I will leave it there. If you have a thought about that please share. Now it is time to start a workshop on Motels Inns and Dives and how to clean them up. Excellent 7:30AM grist 😉
3:30PM – Emergency Coastal Response Session
Since I wasn’t able to participate in the Emergency Coastal Response exercise I wanted to make sure to get to this special session debriefing everything.
Minister of State for Emergency Preparedness Yamamoto is here as well. (Second right below) ACRD Chief Administrative Officer Russel Dyson is at left.
(Minister Yamamoto came up to Councillors Washington, Paulson and I and thanked us for the whole of Port Alberni and the ACRD did. It was a massive effort!)
The exercise involved all levels of government and also US FEMA and Washington State through “Cascadia Rising” exercise.
Had 140 people just in the Keating (Victoria) facility. Do we have the facilities (provincially and otherwise) capacity to do this?
Many moving parts and goals in the exercise.
Recurring theme: There was a need for more capacity from a human standpoint. People were starting to get tired and fatigued. Emergency Operations found they were looking very short term, hours and day time frame rather than looking out to Day 4, 5 or 6. Operational Communications came away realizing how important it is to involve amateur radio in all aspects from the beginning.
Russel Dyson talking about how there was some apprehension at scale of the operation but with planning it all came together. ACRD only had 20 full time staff and included City of Port Alberni and volunteers to pull it off.
Report from ACRD Staff will be coming to the ACRD Board and City of Port Alberni.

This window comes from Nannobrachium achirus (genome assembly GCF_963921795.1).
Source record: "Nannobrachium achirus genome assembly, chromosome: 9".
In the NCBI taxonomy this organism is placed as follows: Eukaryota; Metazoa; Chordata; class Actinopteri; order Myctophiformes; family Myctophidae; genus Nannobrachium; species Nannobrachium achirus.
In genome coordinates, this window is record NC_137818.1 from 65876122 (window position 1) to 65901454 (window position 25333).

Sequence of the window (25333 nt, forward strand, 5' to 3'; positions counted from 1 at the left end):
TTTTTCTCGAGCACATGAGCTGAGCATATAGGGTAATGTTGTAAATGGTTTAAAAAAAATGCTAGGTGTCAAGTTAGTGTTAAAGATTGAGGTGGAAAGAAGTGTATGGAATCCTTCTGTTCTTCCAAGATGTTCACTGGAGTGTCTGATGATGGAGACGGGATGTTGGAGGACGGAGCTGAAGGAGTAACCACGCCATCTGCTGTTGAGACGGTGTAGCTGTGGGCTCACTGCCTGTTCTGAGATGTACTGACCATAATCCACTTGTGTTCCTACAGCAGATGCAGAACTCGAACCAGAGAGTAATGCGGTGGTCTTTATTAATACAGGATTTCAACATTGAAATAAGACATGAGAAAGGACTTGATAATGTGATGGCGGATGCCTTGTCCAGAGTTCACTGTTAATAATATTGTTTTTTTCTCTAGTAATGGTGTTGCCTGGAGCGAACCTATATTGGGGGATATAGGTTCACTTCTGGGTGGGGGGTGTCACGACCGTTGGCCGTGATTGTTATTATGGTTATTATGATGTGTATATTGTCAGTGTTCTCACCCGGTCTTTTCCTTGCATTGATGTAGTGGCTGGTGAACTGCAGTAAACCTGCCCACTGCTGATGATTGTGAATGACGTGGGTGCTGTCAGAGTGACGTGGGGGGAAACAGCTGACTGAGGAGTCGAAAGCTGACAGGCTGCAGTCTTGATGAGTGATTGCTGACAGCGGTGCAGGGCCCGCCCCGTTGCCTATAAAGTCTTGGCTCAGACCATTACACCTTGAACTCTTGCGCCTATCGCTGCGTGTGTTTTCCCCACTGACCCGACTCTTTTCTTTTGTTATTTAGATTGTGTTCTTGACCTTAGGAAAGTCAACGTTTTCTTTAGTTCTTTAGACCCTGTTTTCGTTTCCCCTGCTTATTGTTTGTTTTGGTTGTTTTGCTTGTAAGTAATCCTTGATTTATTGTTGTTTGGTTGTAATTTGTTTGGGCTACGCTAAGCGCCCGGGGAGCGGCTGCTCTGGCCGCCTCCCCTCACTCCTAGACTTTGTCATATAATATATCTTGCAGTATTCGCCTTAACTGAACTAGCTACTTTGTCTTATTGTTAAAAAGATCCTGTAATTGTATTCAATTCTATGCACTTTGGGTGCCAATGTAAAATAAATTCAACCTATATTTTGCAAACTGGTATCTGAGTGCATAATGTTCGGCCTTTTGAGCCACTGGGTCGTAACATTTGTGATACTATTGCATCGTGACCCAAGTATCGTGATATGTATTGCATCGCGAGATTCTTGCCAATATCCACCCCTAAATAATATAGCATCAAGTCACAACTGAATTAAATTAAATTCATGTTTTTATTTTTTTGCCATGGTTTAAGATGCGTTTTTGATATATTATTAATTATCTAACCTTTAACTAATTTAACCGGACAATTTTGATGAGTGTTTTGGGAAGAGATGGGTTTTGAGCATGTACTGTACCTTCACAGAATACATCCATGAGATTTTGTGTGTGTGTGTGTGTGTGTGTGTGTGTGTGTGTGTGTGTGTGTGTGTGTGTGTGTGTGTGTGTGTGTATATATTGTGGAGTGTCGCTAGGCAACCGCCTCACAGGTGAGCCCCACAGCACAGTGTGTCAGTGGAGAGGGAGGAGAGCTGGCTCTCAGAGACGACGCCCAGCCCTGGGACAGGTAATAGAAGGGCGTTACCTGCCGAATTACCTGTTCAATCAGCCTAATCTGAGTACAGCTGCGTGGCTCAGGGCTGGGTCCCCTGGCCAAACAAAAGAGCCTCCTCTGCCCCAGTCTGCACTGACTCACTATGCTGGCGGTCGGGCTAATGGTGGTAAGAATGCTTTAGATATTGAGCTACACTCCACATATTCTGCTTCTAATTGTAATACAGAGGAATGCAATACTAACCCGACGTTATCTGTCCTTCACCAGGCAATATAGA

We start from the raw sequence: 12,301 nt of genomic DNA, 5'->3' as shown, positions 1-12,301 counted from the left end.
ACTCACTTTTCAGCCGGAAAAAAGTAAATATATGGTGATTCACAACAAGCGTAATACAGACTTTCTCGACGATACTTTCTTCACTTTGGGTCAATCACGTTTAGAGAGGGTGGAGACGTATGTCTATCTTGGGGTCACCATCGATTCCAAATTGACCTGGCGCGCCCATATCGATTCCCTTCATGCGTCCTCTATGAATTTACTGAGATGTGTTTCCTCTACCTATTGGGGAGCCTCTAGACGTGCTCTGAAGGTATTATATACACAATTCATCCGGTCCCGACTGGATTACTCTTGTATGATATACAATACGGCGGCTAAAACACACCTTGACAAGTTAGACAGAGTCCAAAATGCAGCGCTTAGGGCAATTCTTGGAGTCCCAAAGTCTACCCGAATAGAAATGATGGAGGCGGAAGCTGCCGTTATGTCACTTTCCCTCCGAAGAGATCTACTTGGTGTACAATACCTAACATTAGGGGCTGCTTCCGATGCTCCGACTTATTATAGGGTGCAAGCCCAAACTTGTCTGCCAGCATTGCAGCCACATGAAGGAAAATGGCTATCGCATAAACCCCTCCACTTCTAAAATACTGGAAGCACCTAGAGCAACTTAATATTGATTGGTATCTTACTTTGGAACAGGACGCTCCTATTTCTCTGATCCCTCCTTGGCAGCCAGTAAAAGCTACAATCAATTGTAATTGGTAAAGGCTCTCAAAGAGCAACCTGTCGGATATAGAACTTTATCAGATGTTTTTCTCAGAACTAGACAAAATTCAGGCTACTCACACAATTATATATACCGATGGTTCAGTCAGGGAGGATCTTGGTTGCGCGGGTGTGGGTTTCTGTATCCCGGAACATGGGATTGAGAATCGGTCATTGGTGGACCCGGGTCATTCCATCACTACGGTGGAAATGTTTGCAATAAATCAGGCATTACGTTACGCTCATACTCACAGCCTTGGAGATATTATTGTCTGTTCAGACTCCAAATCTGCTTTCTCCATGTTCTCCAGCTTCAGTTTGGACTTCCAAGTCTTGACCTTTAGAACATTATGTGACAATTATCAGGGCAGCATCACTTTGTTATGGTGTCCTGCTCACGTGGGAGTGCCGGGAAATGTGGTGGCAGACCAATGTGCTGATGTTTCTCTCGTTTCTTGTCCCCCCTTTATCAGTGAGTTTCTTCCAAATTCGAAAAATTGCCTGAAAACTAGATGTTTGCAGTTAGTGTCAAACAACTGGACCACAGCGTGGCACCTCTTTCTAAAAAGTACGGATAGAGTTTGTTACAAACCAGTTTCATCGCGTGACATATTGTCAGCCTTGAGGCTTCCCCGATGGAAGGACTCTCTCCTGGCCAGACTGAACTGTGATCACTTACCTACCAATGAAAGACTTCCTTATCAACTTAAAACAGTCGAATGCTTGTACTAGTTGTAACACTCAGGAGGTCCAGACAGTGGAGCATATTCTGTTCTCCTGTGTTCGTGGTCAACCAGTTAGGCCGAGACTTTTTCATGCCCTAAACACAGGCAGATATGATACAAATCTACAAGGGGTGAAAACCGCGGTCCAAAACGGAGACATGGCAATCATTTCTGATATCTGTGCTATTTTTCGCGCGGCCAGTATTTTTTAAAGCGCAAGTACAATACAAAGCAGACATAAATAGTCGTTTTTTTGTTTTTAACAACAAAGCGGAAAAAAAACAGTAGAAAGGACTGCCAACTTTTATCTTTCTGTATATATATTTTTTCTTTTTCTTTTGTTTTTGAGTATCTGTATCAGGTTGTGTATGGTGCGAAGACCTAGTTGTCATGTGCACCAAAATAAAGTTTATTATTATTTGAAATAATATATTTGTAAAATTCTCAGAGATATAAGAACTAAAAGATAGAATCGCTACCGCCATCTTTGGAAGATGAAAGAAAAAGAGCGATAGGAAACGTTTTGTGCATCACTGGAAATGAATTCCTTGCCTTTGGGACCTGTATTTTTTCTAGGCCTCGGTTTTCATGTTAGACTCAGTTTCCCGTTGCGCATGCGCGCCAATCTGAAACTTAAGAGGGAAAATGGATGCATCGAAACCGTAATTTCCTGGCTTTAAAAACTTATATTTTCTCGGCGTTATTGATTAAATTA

Western Forest Products, Catalyst and Port Authority participated fully and donated equipment and land to add realism to the scenarios.
It was ACRD, City, Nanaimo, Tofino, Ucluelet…. they were all thrown in with no expectation. Comment from the evaluators: “You guys worked so well together” Very proud.
Actually did paper work through HAM Radio to request resources like a Helicopter for assessment and situational awareness.
Mid way through the exercise an emergency Board meeting was held where it was suggested that 50% of the Board members, in a real case, would not have been able (either by being away or injured, or worse?) would not be able to be involved.
The big takeaway from Mr. Dyson. Practice, Practice Practice. The team building and all of the different skill sets brought together was absolutely invaluable. More of these exercises are needed across the province.
Extremely valuable and great job to the Province for bringing this forward and making it happen.
From the Questions – Looking at ways to improve communications perhaps including an EMBC specific radio channels but that requires infrastructure (that can also be affected by earthquake).
Some great questions from audience on EMBC putting in resources to remote communities, on authority piece (when does local government take control)… the paperwork needed was huge and really needed to focus on that.
“We thought as planners maybe we would have staff that would walk out and be too stressed as new employees… but it did not happen. People worked together and collaborated and there were tense moments but there was great team work”.
Is there a next step, next place?
Minister comments that if a similar event was taken on in a larger urban centre it would be a very different and valuable exercise. There have been many requests from other communities to have a similar exercise.
2PM Update – Drug-Related Overdoes: A Public Health Emergency
Dr. Perry Kendall – Chief Medical Officer
These deaths (below since 2007) are the tip of the iceberg because of the naxolone kit or otherwise… you can see the impact on communities (Nanaimo in list note how numbers rise).
This outbreak is happening amongst the working class, younger (under 50) and so it is in private (in homes) not in public on street. Leads to challenges for notification and education as well as direct access to the users. The fentanyl is being cut in with other drugs “polydrug”.